It's a realistic relationship. He coaches rugby, loves it, and loves a beer in the clubrooms after. But then he goes. He knows if he stays longer, his uniform is going to get in the way somewhere - even if he's not wearing it.

That's the reality of policing a small community.

That's not to say there aren't good relationships but they come from respect, something which Regan clearly holds for the people of Ruatoria. And it makes a difference, obviously. He rattles off statistics on crime reduction and reoffending rates falling which speak more to the way the police work with the community than officers putting handcuffs on people.

"It's easy to arrest people and put them before the court. Is that the answer? It might be a short-term fix but is it a long-term fix for the future? We really try and engage with our community and our youth and get out there and do things with them.

"There's always been that stigma about Ruatoria. Things did happen back in the day but those days are well and truly gone. The door is open and people come through the door rather than bypass the police station because they feel they can come in and talk about things that have happened.

"When you consider 95 per cent of the community are benefit-dependent and 99 per cent are Maori. The average income is below $15,000 a year. You'd probably think you've got a cocktail for disaster but it's the total opposite.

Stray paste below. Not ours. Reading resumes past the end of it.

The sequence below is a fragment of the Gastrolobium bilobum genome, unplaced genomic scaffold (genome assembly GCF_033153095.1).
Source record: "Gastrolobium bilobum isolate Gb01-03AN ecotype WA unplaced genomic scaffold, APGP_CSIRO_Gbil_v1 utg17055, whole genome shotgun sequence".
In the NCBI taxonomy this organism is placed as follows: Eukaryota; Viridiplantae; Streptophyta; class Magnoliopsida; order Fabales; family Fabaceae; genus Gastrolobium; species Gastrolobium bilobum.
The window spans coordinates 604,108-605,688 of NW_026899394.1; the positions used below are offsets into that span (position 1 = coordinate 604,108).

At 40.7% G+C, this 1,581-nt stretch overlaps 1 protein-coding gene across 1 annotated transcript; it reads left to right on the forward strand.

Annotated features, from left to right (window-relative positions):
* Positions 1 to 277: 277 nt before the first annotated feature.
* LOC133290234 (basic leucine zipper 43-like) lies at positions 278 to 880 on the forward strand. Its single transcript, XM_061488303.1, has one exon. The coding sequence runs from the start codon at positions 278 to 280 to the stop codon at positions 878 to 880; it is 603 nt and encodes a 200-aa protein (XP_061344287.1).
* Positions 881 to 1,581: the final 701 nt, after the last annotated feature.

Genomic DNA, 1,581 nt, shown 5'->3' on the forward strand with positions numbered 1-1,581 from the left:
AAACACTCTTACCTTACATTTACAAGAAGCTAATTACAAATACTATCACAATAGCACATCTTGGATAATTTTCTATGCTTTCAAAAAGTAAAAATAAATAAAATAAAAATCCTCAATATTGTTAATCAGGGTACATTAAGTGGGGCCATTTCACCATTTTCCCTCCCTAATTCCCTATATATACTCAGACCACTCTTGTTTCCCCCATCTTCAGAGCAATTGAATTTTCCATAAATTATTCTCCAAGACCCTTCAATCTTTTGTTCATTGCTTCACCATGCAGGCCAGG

"Everywhere you go everyone wants to give you a cup of tea and something to eat. Sometimes you've got to be rude and say 'no', and it's quite hard to be rude, and say, 'I had a cup of tea at the last house I was at.'

"You've got to work hard for your community. I look at it along the lines that we are probably the highest-paid people on the coast, police officers. I would say we would be.

"We owe the community the best service we can provide and I try to tell my staff that all the time.

"It's just about breaking the barriers down, and that empowerment. The community will engage with you if you work for them.

"You call on your community to, and your community is all willing to help."